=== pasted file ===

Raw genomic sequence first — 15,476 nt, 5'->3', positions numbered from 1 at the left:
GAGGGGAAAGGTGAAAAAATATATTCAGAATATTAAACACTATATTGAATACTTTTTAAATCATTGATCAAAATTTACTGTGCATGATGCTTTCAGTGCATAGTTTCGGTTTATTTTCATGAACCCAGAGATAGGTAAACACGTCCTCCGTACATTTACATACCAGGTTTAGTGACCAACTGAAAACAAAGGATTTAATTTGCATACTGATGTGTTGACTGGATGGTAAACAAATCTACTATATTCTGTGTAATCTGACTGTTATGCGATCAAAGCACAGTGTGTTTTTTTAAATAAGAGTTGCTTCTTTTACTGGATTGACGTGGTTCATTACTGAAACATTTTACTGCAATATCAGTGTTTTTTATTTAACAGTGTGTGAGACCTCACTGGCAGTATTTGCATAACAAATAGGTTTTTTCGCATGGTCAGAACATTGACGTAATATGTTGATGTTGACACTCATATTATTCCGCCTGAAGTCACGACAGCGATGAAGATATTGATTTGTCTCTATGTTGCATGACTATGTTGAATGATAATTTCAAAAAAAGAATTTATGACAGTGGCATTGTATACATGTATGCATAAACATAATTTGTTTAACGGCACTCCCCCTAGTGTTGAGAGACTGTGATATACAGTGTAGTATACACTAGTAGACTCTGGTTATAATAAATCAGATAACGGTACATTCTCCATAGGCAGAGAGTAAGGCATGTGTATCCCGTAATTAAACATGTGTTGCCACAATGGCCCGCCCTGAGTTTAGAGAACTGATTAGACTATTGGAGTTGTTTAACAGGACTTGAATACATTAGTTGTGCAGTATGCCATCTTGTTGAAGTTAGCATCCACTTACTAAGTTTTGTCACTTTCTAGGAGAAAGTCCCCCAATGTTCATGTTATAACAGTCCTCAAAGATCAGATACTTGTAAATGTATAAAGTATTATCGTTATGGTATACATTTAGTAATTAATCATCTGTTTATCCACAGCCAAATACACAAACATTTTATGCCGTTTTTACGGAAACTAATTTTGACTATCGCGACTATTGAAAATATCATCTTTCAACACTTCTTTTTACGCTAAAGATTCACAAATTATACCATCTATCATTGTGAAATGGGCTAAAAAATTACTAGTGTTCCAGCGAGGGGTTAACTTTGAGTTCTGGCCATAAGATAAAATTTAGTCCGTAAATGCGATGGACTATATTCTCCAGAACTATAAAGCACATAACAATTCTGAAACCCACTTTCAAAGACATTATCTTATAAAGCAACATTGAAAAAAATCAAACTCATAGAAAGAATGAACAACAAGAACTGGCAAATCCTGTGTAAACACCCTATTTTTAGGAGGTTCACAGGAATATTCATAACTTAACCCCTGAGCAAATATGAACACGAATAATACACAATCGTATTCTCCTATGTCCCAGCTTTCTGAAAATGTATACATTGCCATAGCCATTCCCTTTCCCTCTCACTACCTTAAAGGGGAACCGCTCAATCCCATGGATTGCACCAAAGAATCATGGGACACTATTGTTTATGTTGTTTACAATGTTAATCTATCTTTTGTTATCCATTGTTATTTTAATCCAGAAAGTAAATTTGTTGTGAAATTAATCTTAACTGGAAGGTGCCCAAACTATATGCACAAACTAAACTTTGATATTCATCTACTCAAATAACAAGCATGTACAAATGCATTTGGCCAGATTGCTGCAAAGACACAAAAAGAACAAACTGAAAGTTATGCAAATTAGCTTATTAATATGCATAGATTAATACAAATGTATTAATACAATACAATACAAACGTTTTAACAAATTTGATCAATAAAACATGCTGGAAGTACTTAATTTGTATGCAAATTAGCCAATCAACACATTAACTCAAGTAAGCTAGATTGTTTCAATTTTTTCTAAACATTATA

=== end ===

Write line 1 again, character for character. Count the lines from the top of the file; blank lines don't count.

Raw genomic sequence first — 15,476 nt, 5'->3', positions numbered from 1 at the left: